This measure is an effort by the CAQ government to better trace and fine ownerswho abuse the law by offering multiple dwellings for tourist use only. Specifically, Airbnb has come under the microscope, facing scrutiny from rental unions across the city.
Owners will have until the first week of June to register their dwellings under the Ministry of Tourism lest they face fines of up to $50,000 per day in some cases. They will also limit the number ofconsecutive days that one will be able to stay in a place to 31 days.
Tourism Minister Caroline Proulx described the previous tourism accommodation laws as vague and said that these new motions aim to clarify the murkiest of the former regulations.
The CAQ government says that they don't want to discourage collaborative-economy apps such as Airbnb or Uber but instead wants to regulate the over-abundance of multiple tourist-only dwellings.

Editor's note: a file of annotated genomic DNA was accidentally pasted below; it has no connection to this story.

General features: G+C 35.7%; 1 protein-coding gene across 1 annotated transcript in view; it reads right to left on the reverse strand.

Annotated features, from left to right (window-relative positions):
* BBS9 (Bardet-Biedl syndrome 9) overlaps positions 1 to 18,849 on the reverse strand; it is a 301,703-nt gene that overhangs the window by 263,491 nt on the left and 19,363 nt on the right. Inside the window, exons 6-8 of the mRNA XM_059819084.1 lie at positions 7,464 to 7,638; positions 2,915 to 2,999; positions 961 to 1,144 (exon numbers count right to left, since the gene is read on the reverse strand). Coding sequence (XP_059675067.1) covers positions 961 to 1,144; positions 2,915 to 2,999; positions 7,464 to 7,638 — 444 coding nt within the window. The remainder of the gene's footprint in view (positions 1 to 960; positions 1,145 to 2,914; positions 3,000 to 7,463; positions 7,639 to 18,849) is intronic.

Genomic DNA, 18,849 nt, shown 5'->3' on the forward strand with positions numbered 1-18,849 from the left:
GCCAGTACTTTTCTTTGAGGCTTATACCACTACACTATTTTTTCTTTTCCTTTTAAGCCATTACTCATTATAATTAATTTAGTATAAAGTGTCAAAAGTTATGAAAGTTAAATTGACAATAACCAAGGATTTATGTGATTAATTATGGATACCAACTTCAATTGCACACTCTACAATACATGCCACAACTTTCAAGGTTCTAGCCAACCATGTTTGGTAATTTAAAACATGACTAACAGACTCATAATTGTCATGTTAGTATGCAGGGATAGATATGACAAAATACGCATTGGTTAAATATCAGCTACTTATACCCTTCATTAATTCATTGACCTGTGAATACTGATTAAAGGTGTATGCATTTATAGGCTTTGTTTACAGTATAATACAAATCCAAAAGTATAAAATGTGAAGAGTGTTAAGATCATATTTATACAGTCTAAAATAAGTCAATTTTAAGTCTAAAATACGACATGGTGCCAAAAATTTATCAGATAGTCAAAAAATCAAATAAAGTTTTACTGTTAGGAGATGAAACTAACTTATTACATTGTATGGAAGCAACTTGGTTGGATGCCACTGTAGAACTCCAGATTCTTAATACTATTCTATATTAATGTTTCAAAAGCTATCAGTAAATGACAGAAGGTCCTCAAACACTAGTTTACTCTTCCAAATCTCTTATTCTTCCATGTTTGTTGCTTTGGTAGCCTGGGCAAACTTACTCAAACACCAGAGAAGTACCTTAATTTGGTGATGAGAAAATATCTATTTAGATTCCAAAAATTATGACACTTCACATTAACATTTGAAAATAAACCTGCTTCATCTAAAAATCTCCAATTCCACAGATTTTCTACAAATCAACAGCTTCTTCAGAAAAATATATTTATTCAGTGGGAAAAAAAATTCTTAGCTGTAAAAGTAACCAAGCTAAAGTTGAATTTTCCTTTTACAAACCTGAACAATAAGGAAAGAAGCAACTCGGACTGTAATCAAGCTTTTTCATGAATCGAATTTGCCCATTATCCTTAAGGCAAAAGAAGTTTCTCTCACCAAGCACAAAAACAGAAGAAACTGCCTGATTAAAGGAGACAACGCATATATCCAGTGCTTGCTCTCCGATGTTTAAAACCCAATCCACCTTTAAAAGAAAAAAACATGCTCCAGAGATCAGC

Rental unions in Montreal say that these new regulations are a step in the right direction. City councillors also say that fining illegal tourist accommodation will be good for the overall well-being of the tourist economy.
People who post their properties on Airbnb will also have to clearly display their registration numberon their listings. If owners fail to comply with the new laws, they'll be heavily fined.
The popularity of short-term rentals is something that this city will have to deal with throughout the summer as Montreal is a huge tourist destination for people around the world.
If you are planning to rent your property via services like Airbnb, you will have to register your listing with the Ministry of Tourism by the end of the first week of June should the bill go into law.